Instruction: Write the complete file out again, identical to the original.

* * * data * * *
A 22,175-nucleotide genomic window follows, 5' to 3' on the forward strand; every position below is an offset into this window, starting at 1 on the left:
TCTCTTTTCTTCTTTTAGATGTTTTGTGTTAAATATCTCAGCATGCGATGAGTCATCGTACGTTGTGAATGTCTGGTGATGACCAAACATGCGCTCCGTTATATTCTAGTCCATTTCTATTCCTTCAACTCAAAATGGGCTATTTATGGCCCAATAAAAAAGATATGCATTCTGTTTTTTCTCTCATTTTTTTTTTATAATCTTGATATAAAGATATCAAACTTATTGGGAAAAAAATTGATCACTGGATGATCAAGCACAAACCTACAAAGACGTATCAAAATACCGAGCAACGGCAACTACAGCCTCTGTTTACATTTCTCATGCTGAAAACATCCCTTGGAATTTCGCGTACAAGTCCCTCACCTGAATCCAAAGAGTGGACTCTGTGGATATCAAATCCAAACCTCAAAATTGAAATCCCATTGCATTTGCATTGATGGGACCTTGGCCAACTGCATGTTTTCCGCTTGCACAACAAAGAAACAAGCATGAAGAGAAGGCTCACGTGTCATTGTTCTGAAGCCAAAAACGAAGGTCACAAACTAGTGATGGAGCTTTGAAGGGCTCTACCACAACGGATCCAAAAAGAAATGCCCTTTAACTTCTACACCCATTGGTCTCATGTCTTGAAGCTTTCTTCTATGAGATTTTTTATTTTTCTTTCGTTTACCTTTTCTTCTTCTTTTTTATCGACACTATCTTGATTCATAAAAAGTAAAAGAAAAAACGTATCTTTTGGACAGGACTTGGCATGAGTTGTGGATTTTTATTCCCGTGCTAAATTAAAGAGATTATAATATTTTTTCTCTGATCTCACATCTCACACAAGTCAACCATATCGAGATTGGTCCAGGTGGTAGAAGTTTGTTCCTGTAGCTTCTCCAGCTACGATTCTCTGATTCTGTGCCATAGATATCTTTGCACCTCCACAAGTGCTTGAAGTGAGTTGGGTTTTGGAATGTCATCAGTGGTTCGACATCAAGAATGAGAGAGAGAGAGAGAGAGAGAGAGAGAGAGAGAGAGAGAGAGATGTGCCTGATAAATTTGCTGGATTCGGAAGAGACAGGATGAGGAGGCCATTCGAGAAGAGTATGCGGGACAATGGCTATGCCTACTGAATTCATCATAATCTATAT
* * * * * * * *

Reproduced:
A 22,175-nucleotide genomic window follows, 5' to 3' on the forward strand; every position below is an offset into this window, starting at 1 on the left:
TCTCTTTTCTTCTTTTAGATGTTTTGTGTTAAATATCTCAGCATGCGATGAGTCATCGTACGTTGTGAATGTCTGGTGATGACCAAACATGCGCTCCGTTATATTCTAGTCCATTTCTATTCCTTCAACTCAAAATGGGCTATTTATGGCCCAATAAAAAAGATATGCATTCTGTTTTTTCTCTCATTTTTTTTTTATAATCTTGATATAAAGATATCAAACTTATTGGGAAAAAAATTGATCACTGGATGATCAAGCACAAACCTACAAAGACGTATCAAAATACCGAGCAACGGCAACTACAGCCTCTGTTTACATTTCTCATGCTGAAAACATCCCTTGGAATTTCGCGTACAAGTCCCTCACCTGAATCCAAAGAGTGGACTCTGTGGATATCAAATCCAAACCTCAAAATTGAAATCCCATTGCATTTGCATTGATGGGACCTTGGCCAACTGCATGTTTTCCGCTTGCACAACAAAGAAACAAGCATGAAGAGAAGGCTCACGTGTCATTGTTCTGAAGCCAAAAACGAAGGTCACAAACTAGTGATGGAGCTTTGAAGGGCTCTACCACAACGGATCCAAAAAGAAATGCCCTTTAACTTCTACACCCATTGGTCTCATGTCTTGAAGCTTTCTTCTATGAGATTTTTTATTTTTCTTTCGTTTACCTTTTCTTCTTCTTTTTTATCGACACTATCTTGATTCATAAAAAGTAAAAGAAAAAACGTATCTTTTGGACAGGACTTGGCATGAGTTGTGGATTTTTATTCCCGTGCTAAATTAAAGAGATTATAATATTTTTTCTCTGATCTCACATCTCACACAAGTCAACCATATCGAGATTGGTCCAGGTGGTAGAAGTTTGTTCCTGTAGCTTCTCCAGCTACGATTCTCTGATTCTGTGCCATAGATATCTTTGCACCTCCACAAGTGCTTGAAGTGAGTTGGGTTTTGGAATGTCATCAGTGGTTCGACATCAAGAATGAGAGAGAGAGAGAGAGAGAGAGAGAGAGAGAGAGAGAGAGAGATGTGCCTGATAAATTTGCTGGATTCGGAAGAGACAGGATGAGGAGGCCATTCGAGAAGAGTATGCGGGACAATGGCTATGCCTACTGAATTCATCATAATCTATAT